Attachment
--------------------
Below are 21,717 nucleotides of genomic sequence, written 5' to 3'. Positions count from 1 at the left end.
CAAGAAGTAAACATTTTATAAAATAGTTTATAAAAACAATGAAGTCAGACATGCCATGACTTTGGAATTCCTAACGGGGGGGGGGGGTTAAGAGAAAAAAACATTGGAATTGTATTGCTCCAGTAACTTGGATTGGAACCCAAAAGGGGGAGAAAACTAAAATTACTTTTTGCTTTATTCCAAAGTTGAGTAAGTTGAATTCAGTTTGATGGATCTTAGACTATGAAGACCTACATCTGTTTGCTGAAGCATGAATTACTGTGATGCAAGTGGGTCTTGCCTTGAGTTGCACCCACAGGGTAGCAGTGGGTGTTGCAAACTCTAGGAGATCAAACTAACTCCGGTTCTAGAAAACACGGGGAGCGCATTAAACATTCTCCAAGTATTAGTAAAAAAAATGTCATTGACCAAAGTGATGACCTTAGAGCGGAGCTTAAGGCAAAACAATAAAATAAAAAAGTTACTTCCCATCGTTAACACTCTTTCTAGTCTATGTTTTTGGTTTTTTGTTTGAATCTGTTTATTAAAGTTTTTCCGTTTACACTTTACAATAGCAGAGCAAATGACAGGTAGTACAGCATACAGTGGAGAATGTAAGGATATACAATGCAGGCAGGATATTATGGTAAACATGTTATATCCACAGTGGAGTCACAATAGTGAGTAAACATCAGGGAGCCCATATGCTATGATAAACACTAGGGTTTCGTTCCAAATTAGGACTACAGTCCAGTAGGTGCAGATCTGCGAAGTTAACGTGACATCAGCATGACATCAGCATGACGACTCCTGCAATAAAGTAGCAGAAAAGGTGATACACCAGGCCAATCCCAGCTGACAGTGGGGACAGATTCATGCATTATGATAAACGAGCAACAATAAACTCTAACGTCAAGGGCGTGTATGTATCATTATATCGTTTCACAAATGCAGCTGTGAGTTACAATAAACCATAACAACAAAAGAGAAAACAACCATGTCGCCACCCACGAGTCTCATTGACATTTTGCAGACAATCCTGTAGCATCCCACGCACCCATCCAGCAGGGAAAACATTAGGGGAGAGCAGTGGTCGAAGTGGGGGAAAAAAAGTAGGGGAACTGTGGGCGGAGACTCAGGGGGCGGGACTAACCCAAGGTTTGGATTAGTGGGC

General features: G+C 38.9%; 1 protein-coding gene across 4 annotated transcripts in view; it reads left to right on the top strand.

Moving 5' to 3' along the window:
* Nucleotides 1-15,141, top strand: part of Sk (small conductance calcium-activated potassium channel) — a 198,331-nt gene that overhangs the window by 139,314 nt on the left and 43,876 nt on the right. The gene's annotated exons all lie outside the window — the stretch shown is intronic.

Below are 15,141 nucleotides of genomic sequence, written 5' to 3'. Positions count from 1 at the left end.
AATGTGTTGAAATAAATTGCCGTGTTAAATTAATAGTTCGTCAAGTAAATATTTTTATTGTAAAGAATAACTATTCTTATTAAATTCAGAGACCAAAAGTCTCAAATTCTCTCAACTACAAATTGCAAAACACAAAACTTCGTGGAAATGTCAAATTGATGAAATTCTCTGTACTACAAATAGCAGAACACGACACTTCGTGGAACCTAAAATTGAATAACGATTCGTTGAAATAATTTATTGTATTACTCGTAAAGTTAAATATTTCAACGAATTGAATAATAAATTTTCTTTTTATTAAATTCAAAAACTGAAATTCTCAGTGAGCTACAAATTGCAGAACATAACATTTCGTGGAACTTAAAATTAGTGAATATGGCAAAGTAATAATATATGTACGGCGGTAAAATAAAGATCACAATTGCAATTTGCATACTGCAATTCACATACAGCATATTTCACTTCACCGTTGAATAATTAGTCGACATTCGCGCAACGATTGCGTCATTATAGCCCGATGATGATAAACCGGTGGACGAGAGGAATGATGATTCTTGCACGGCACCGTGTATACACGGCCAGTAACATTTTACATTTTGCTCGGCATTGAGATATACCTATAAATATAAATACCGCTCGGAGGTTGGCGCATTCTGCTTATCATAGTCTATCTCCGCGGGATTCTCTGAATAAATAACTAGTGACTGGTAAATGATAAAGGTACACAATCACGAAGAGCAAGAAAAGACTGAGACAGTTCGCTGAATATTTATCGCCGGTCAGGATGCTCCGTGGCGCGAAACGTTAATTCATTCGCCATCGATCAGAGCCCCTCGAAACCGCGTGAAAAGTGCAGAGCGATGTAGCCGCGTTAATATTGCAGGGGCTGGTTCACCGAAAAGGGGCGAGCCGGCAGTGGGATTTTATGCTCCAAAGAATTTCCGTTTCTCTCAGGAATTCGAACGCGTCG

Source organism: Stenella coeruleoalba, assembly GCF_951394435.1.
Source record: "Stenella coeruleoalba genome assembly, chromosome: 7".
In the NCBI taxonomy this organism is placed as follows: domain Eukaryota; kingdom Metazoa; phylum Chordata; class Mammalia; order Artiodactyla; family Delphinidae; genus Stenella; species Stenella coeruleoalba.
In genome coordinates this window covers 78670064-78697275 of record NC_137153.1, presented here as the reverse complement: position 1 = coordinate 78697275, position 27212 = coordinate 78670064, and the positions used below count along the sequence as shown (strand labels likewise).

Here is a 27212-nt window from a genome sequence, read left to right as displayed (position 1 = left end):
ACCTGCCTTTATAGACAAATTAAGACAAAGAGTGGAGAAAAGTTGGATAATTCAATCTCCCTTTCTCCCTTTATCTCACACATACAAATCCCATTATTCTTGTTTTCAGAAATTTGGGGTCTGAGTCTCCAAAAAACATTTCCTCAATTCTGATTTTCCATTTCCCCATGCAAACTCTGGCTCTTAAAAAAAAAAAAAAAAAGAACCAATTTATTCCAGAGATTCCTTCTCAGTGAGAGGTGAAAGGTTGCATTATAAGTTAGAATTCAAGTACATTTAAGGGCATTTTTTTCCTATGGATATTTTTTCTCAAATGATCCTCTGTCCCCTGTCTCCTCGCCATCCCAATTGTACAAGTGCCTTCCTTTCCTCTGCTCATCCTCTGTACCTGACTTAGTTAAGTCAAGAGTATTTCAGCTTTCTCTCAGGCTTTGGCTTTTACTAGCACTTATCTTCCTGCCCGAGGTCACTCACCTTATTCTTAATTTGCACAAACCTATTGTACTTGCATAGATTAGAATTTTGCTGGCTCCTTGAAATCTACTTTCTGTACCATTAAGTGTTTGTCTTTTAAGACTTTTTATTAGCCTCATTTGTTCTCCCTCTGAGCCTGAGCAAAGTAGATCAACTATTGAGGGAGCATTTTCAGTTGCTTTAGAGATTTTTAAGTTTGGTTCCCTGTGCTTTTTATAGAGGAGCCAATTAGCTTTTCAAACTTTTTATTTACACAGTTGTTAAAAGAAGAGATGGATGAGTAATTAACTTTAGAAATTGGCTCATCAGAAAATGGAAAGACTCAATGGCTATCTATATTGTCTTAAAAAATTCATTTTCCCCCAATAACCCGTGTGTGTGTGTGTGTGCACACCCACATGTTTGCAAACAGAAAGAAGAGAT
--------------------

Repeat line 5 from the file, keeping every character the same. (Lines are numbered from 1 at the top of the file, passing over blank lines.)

* Nucleotides 1-15,141, top strand: part of Sk (small conductance calcium-activated potassium channel) — a 198,331-nt gene that overhangs the window by 139,314 nt on the left and 43,876 nt on the right. The gene's annotated exons all lie outside the window — the stretch shown is intronic.